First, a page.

We investigated whether oncologists currently have unmet decision support needs in the context of palliative treatment decision-making for mCRC. We found that oncologists that participated in our inventory questionnaire only knew one DSS for decision-making about palliative care for mCRC, namely the Fendler et al.  4 nomogram. However, currently good quality DSS to guide palliative treatment decision-making for mCRC are lacking . Available DSS have several shortcomings that limit their relevance for clinical practice. The methodology used for the development of DSS is not always optimal and often they have not been adequately externally validated or have only undergone narrow validations (e.g., in a single setting or ethnic population) [2, 5]. Additionally, available tools do not meet oncologists’ need for a comprehensive tool. Available DSS do not compare both the pros and cons of multiple treatment options, nor do they present relevant ongoing trials, and additional non-clinical outcomes such as cost-effectiveness of treatment options. Another shortcoming of available DSS is that they do not incorporate all clinically relevant predictors, such as the treatment’s impact on quality of life, the side-effects of treatment, performance status and prognosis. Finally, using informatics solutions facilitating communication between intra- and extramural specialists could also facilitate decision-making. Better exchange of information between healthcare providers contributes to the quality of care in general. However, better information exchange could for example, also improve the accuracy of the assessment of patients’ performance status, which in turn would improve estimates from prediction tools incorporating performance status as a predictor. Given the meager offerings in terms of available DSS, it is perhaps not surprising that respondents have many unmet decision support needs.
Respondents indicated that they currently mainly used the national CRC treatment guidelines  and/or the national palliative care guidelines  to support their clinical decisions. Even though respondents are confident in the quality of the content of the clinical guidelines, their general nature means they cannot be used to personalize treatment advice. One of the needs expressed was the incorporation of clear decision trees and good quality prediction tools in the online platform where guidelines are located. This would facilitate the embedding of DSS in the clinical decision-making process.
Further, in spite of the growing evidence that some oncogenes (e.g., KRAS, BRAF or PIK3CA), and tumor suppressor genes (e.g., APC, TP53 or PTEN) are relevant to prognosis, and could help to personalize treatment selection [13,14,15,16,17], respondents indicated that they currently do not consider genetic markers when pondering about their treatment advice. This is perhaps not surprising as for the mCRC setting more evidence is needed for such markers to be used in daily clinical practice. Given the rapid progress being made in the field of genetic markers and their potential to aid (further) personalization of treatment selection in the future, it is important that such factors are also incorporated in future DSS (once their prognostic value has been established).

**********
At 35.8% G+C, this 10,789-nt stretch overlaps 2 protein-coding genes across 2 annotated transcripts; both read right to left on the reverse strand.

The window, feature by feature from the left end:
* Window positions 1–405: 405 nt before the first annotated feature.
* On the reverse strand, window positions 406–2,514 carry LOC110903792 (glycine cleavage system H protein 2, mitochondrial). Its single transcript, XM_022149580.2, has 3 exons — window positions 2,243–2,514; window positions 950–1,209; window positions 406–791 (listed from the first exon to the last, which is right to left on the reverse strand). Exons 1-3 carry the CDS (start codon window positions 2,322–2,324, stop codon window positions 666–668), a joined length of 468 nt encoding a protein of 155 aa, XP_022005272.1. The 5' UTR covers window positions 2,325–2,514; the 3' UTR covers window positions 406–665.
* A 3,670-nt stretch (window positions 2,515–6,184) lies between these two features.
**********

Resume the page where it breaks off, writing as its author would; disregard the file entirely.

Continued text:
If good quality DSS were available, they could help oncologists weigh the benefits and harms of treatment, when deliberating about their mCRC treatment advice. DSS, if they have a suitable patient interface, could also help oncologists to inform their patients about the benefits and harms of treatment. Given these potential benefits, it is pivotal to identify the mCRC treatment decisions for which oncologists have a need for decision support. In our study we focused on this element. A strength of our study is that we had access to all oncologists who are a member of the DCCG. Although the number of respondents is modest, it is likely that the specialists who participated are very experienced oncologists who use and/or feel a need for DSS in their daily practice. As in this study we aimed to inventory the requirements and characteristics of new DSS they need, this makes our sample of oncologists valuable.
Given the complex and multi-faceted nature of palliative treatment decision-making, and the need for a personalized and patient-centered approach, it is somewhat surprising that there are so few good quality DSS available for the mCRC setting. The development of new DSS for the mCRC setting could be of great value to clinical practice. However, development of new DSS meeting specialists’ needs is not straightforward. More research is needed to identify relevant predictors. This is particularly the case for genetic markers to help in the selection of patients for treatment. It is thus unlikely that in the short-term a good quality DSS incorporating genetic markers will be developed. In the meantime, DSS estimating prognosis based on patient and disease characteristics are more feasible and could nonetheless be of added value to clinical practice (for example the mortality calculator proposed by Refro et al. ). Further, making DSS available that remain relevant and reliable in the long-term is a key consideration from a methodological standpoint. For any (newly developed) DSS to be useful in clinical practice in the long-term, it is important that the tool is continuously updated. We propose for example, embedding DSS in national patient registries, to facilitate updating as new insights and treatments become available. Finally, although DSS can be of great value in clinical practice and oncologists expressed a clear need for such tools, they also strongly felt that DSS are nor should be a replacement for their clinical judgement or for deliberation with patients.